Insurance-reimbursement constraints, payer mix, and an aging population have all played a part in the shortage of physicians in certain specialties in recent years. Hospitals and medical practices have responded to increased competition and strong demand for physicians by developing various recruiting incentives.
There are often hidden tax implications that affect physician-recruitment incentives, which should be considered in structuring these arrangements. This article will briefly discuss the recipient physician’s tax effects of some of these incentives.
While not as popular as they once were, income guarantees are occasionally offered as incentive to relocate a practice. The tax consequence of an income guarantee depends on the facts and circumstances of each contract. Gross income includes all income over which taxpayers have complete control, but loan proceeds do not constitute income.
In a 2002 case, an orthopedic surgeon was successful in proving that advances received from a hospital were non-taxable loans. In this case, the hospital guaranteed that the physician’s income would not be less than $33,334 per month. If, during the term of the agreement, the physician’s income exceeded $33,334 for any month, he was required to pay the excess to the hospital as repayment of the amount advanced. An amendment was signed the following year clarifying that, at termination of the agreement, the parties intended that the physician be required to repay the portion of the income guarantee not previously repaid. The court found that the advances constitute a loan because:
- The agreement provided for repayment to the extent his income for any month exceeded $33,334. Additionally, the agreement provided that the parties would agree on terms for repayment of any balance due at the termination of the agreement;
- His intent to repay was supported by the amendment, a signed promissory note, and his correspondence to the hospital after he ended his practice in the area; and
- The hospital’s intent to enforce was reflected in other documents and by court action after he ended his practice.
While the physician was successful in this case with the facts strongly in his favor, it was only after costs of litigation. Parties should ensure that documents are carefully drafted to show that amounts are advanced as a loan if that is the intent. Any amounts that are not properly structured and documented will be taxable to the physician in the year received.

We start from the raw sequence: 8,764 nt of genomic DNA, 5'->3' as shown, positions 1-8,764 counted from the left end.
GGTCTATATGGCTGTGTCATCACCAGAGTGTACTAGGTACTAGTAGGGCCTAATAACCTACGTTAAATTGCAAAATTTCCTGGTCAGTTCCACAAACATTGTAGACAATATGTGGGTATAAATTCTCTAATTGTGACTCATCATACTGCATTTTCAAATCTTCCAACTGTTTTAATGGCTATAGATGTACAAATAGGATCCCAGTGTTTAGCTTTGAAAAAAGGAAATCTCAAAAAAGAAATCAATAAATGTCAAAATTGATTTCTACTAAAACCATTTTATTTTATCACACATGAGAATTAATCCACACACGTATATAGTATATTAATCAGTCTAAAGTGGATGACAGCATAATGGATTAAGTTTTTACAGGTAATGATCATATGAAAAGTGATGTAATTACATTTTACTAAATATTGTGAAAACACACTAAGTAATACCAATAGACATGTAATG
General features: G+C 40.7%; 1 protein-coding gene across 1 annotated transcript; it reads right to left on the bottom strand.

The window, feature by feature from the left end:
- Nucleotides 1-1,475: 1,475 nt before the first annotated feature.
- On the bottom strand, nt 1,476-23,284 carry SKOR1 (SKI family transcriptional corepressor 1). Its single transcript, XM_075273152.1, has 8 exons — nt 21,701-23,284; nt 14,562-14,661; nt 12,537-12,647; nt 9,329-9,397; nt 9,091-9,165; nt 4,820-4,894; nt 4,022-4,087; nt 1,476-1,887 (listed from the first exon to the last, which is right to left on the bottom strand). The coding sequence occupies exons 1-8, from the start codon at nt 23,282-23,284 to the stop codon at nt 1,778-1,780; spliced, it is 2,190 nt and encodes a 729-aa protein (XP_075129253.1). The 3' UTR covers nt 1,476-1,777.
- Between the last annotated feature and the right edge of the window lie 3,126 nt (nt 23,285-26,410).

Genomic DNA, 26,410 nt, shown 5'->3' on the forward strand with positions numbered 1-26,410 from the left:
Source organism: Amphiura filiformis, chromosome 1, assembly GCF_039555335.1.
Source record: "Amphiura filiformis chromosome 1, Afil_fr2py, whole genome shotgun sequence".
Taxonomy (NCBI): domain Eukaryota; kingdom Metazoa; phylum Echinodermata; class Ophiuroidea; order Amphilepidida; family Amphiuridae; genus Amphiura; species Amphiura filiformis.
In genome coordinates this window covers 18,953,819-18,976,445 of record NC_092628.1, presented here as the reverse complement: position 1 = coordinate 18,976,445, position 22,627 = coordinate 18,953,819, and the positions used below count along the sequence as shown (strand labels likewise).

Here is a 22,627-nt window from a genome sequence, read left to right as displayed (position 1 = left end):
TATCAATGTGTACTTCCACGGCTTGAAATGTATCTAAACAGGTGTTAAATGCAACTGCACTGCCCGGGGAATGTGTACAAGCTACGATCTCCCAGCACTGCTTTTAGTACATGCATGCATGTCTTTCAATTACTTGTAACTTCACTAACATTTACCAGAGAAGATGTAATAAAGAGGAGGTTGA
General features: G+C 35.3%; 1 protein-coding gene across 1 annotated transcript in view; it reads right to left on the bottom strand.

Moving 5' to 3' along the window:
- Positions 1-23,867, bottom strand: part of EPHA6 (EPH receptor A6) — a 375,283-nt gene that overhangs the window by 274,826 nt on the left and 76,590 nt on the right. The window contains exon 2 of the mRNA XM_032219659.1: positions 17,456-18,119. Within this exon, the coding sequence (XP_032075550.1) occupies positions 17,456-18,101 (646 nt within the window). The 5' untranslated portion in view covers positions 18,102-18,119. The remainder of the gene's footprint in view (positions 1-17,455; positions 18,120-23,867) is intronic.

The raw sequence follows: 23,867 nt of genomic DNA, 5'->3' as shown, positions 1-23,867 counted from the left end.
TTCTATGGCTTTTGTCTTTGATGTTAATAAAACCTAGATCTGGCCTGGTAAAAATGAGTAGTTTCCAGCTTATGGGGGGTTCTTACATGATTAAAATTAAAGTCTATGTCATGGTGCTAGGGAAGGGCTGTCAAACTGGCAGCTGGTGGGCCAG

There are similar issues to consider in physician-recruitment loans. A hospital may loan a physician funds to defray the costs of relocating a practice with the intent to forgive part or the entire loan in the future. Again, key to treating the advance as a loan vs. taxable income is the documentation. Presumably, all documentation shows that the physician has an unconditional promise to repay, and that any forgiveness provision is a condition subsequent and not guaranteed.
In a 2000 ruling, the IRS held that payments made by a firm as a recruiting inducement, secured by promissory note and bonus agreement, were compensation, not bona-fide loan proceeds. Although structured as loans (signed note, specific repayment schedule, interest charged, and security for loan), the IRS held that there was no unconditional and personal obligation to repay, as repayment was to be with guaranteed bonus payments which exactly matched the repayment amounts. An employee would be required to repay a portion of the advance only if he left the firm before the end of the required period of service. Also key was that the agreement did not require periodic cash payments. The obligation was satisfied by performance of services over a five-year period, with one-fifth of amount forgiven for each year services were performed.
Similar to physician-recruitment loans are loans made by hospitals or practices to supplement educational costs for advanced or specialty degrees. The requirements for these loans would mirror the above-discussed rules for relocation loans.
Also offered are relocation- or moving-expense allowances. As discussed below, if a relocating physician meets both distance and period-of-employment tests, the costs of moving household goods and personal effects as well as certain travel expenses are considered deductible moving expenses. The distance from the old residence to the new job location must be at least 50 miles more than the distance from the old residence to the former job location. The distance test also requires that the distance from the new residence to the new job location is not more than the distance from the former residence to the new job location.
If the taxpayer is an employee, the period-of-employment test is met by full-time work for 39 weeks during the 12 months after arriving at the new location. If self-employed, the taxpayer meets the test by working full time for 78 weeks during the 24-month period after arrival, of which not less than 39 weeks are during the first 12 months. Qualified moving expenses reimbursed by an employer are excludable from income and withholding taxes.
Reimbursement of closing costs and temporary living expenses by an employer is subject to withholding and reportable as wages on Form W-2. If the employer or a relocation service purchases the former home and the price is not in excess of the home’s fair market value, there is no taxable compensation to an employee.
In summary, physician-recruitment incentives can have very different tax results for the recipient physician, all dependent on the exact structuring and documentation of each arrangement. In addition to having your attorney review the documents, you should consult your tax adviser. A careful review of tax implications should be part of designing the recruitment package.
Terri Judycki, CPA, MST, is senior tax manager with the certified public accounting firm Meyers Brothers Kalicka, P.C. in Holyoke; (413) 536-8510.